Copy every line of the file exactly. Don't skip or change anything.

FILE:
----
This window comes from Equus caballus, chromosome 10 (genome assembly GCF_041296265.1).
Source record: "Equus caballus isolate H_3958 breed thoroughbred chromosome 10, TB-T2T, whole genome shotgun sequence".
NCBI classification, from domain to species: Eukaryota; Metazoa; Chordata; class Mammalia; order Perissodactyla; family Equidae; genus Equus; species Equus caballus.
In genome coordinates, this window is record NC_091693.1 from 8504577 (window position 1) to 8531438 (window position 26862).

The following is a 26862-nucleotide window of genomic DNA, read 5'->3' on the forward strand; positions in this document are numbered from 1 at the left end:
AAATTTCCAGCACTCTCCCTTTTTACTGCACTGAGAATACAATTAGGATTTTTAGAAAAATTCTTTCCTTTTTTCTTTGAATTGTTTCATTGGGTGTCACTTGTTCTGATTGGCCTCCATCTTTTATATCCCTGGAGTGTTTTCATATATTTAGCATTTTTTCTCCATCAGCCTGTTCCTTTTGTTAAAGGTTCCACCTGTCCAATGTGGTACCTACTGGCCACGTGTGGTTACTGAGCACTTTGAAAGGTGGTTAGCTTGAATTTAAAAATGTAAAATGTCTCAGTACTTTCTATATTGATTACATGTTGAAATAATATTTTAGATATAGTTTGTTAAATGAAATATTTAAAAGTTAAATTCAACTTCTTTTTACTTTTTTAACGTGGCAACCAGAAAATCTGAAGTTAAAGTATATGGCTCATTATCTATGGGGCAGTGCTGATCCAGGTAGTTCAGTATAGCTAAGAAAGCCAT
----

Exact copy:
This window comes from Equus caballus, chromosome 10 (genome assembly GCF_041296265.1).
Source record: "Equus caballus isolate H_3958 breed thoroughbred chromosome 10, TB-T2T, whole genome shotgun sequence".
NCBI classification, from domain to species: Eukaryota; Metazoa; Chordata; class Mammalia; order Perissodactyla; family Equidae; genus Equus; species Equus caballus.
In genome coordinates, this window is record NC_091693.1 from 8504577 (window position 1) to 8531438 (window position 26862).

The following is a 26862-nucleotide window of genomic DNA, read 5'->3' on the forward strand; positions in this document are numbered from 1 at the left end:
AAATTTCCAGCACTCTCCCTTTTTACTGCACTGAGAATACAATTAGGATTTTTAGAAAAATTCTTTCCTTTTTTCTTTGAATTGTTTCATTGGGTGTCACTTGTTCTGATTGGCCTCCATCTTTTATATCCCTGGAGTGTTTTCATATATTTAGCATTTTTTCTCCATCAGCCTGTTCCTTTTGTTAAAGGTTCCACCTGTCCAATGTGGTACCTACTGGCCACGTGTGGTTACTGAGCACTTTGAAAGGTGGTTAGCTTGAATTTAAAAATGTAAAATGTCTCAGTACTTTCTATATTGATTACATGTTGAAATAATATTTTAGATATAGTTTGTTAAATGAAATATTTAAAAGTTAAATTCAACTTCTTTTTACTTTTTTAACGTGGCAACCAGAAAATCTGAAGTTAAAGTATATGGCTCATTATCTATGGGGCAGTGCTGATCCAGGTAGTTCAGTATAGCTAAGAAAGCCAT